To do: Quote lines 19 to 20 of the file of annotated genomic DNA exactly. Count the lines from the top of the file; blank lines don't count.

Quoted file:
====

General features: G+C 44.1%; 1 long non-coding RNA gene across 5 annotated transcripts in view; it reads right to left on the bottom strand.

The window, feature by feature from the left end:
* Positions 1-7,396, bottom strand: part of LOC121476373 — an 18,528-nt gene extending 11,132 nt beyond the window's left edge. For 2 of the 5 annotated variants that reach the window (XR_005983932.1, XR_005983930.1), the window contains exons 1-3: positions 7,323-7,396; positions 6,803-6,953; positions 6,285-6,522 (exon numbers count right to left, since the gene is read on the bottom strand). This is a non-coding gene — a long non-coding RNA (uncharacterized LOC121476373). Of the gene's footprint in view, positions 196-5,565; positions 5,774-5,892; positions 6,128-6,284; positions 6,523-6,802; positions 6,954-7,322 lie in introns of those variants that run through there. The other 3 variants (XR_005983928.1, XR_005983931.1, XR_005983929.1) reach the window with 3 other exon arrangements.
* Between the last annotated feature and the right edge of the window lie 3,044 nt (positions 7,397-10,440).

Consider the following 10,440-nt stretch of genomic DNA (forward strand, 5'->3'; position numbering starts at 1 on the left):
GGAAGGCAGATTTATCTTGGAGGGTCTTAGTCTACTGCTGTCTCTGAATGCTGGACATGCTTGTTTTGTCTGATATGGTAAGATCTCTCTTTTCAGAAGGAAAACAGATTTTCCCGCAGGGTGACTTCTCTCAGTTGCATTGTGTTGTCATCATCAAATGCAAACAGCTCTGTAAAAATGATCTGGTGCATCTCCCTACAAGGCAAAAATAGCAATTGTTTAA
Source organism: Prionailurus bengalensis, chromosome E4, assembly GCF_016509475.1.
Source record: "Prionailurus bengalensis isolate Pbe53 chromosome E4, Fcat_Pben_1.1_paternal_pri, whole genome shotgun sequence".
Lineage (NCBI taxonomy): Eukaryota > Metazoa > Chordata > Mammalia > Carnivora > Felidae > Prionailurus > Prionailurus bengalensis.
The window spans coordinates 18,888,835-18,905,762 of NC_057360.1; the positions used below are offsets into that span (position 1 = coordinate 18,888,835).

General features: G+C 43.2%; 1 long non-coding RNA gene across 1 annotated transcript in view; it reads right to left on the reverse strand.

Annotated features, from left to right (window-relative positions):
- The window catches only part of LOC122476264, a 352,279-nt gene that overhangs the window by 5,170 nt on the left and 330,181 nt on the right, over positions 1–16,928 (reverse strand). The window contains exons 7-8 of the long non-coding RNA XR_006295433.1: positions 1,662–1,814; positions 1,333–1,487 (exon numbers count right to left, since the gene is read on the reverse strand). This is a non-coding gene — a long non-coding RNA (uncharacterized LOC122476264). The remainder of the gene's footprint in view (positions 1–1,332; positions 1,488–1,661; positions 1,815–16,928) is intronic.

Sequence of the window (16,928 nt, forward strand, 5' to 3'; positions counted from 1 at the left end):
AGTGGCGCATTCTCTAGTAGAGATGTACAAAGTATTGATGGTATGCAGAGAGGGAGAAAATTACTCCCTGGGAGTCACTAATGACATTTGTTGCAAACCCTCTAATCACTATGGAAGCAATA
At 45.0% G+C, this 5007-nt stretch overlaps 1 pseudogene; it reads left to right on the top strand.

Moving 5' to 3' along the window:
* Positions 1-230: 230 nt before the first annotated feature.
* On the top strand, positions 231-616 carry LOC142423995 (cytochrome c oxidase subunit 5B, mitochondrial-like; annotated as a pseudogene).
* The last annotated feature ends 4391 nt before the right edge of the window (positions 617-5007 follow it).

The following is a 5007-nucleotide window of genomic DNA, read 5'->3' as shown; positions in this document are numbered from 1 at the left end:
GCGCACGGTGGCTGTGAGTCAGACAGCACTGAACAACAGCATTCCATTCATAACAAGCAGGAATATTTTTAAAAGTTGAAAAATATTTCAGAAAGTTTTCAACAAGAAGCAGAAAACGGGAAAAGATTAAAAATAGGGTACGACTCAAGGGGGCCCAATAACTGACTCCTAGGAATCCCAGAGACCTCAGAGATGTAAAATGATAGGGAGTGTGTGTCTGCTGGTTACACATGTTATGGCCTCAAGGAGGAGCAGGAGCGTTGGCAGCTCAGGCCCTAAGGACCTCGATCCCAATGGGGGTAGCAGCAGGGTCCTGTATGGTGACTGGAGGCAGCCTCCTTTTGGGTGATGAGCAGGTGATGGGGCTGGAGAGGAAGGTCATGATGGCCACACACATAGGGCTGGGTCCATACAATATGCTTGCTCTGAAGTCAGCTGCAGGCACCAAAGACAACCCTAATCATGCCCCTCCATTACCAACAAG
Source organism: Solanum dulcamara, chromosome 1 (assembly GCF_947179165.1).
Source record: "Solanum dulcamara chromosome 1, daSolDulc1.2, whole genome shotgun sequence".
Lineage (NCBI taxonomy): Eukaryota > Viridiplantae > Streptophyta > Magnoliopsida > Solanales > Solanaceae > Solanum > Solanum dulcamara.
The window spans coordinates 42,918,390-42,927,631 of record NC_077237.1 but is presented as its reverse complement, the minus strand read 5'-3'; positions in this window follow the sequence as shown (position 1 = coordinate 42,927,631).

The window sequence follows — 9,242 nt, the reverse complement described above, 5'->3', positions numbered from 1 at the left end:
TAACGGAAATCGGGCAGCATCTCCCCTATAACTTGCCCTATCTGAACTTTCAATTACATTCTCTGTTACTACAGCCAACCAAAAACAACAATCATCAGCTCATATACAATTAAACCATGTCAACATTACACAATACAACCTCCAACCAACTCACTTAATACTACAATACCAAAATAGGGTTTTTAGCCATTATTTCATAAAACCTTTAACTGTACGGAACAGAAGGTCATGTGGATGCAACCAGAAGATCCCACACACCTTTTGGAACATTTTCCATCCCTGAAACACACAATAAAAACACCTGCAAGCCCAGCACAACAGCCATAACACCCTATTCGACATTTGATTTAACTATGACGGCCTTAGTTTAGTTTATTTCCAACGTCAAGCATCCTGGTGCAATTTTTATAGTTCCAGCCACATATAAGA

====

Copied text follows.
* On the top strand, positions 231-616 carry LOC142423995 (cytochrome c oxidase subunit 5B, mitochondrial-like; annotated as a pseudogene).
* The last annotated feature ends 4391 nt before the right edge of the window (positions 617-5007 follow it).